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Khatija Haque - Head of Research & Chief Economist
Edward Bell - Senior Director, Market Economics
Daniel Richards - MENA Economist
Published Date: 14 July 2021
At the half-year mark, the global economic recovery remains uneven. Those developed economies which led the way with Covid-vaccine rollouts have seen a sharp rebound in activity in the second quarter of this year, raising questions about whether their central banks should start unwinding some of their exceptional monetary policy support, particularly as inflation has surged.
The Covid-19 pandemic is far from over however, and the rise in new coronavirus cases in recent weeks as well as the spread of new variants may yet prove a headwind to growth in the second half of this year with implications for the US dollar and risk assets.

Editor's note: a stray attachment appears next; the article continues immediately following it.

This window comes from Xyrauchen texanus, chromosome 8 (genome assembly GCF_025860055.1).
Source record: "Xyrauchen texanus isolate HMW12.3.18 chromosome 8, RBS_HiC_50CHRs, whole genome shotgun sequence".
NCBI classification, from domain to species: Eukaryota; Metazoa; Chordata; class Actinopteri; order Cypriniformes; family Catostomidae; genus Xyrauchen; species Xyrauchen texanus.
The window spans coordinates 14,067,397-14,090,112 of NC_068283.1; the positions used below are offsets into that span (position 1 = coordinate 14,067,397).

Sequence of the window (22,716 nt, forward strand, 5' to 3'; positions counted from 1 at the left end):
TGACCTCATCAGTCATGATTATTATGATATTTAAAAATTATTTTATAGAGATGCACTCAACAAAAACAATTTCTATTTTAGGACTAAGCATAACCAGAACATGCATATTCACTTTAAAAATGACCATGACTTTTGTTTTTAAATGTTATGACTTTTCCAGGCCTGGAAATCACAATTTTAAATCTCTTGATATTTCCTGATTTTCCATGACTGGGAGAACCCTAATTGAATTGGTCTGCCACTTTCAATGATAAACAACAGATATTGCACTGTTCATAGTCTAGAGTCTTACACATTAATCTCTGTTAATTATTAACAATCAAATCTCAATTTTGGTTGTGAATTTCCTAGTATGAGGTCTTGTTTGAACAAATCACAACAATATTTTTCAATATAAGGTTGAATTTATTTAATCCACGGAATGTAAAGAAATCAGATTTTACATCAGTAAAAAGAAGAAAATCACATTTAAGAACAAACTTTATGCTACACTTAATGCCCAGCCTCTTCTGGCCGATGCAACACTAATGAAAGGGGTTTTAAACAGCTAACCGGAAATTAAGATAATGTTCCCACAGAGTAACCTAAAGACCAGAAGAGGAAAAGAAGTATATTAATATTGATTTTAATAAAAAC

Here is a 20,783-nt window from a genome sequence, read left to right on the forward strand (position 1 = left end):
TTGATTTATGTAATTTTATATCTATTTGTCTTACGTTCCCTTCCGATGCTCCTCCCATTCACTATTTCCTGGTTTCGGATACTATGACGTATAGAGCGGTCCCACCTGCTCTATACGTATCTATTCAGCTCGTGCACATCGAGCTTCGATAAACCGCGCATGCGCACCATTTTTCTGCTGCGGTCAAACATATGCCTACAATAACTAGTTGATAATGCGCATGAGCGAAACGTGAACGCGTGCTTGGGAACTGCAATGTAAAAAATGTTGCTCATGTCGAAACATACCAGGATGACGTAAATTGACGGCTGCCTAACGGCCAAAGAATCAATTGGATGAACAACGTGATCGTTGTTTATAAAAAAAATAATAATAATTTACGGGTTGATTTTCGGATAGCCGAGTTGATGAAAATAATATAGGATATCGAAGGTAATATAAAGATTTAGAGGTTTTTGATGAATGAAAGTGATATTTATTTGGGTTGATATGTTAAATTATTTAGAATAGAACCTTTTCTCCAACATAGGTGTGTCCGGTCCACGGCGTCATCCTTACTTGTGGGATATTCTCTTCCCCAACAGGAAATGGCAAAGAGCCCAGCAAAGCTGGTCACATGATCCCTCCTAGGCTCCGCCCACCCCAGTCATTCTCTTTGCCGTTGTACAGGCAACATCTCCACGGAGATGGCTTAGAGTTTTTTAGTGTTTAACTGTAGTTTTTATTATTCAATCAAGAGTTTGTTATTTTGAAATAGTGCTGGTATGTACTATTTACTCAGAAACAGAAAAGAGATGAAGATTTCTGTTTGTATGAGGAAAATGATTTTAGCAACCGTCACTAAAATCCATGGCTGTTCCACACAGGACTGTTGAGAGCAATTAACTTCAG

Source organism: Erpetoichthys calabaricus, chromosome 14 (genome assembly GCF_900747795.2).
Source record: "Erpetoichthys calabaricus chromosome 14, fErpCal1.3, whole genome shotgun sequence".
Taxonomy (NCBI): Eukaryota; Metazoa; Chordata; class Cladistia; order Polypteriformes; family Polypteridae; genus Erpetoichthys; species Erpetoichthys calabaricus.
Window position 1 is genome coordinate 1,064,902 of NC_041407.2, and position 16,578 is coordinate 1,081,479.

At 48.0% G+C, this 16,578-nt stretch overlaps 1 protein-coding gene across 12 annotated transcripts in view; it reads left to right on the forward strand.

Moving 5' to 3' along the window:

In the MENA region, the current failure of OPEC+ to reach agreement on oil production levels for the rest of 2021 increases uncertainty on several fronts. GCC budgets may benefit if production remains constrained but at a cost of slower growth for oil producers and higher inflation for everyone. While we still expect an agreement to be reached that would allow for an increase in production in H2 2021, the alternatives could see oil prices push above USD 80/b or fall below USD 60/b.
High oil prices are unlikely to change GCC spending plans: While GCC budgets will benefit from higher oil prices, most governments have committed to medium term fiscal reforms that leave little room for spending a windfall. Moreover, sustained production cuts will weigh on regional and potentially global growth.
Saudi Arabia Oil production surged in June and likely increased further in July as the kingdom started to unwind the extra cuts from February. While the oil sector will still likely be a drag on headline GDP this year, we have revised up our forecast for oil GDP to -2.5% from -4.0%. There are upside risks to our non-oil growth forecast for 2021 as well.
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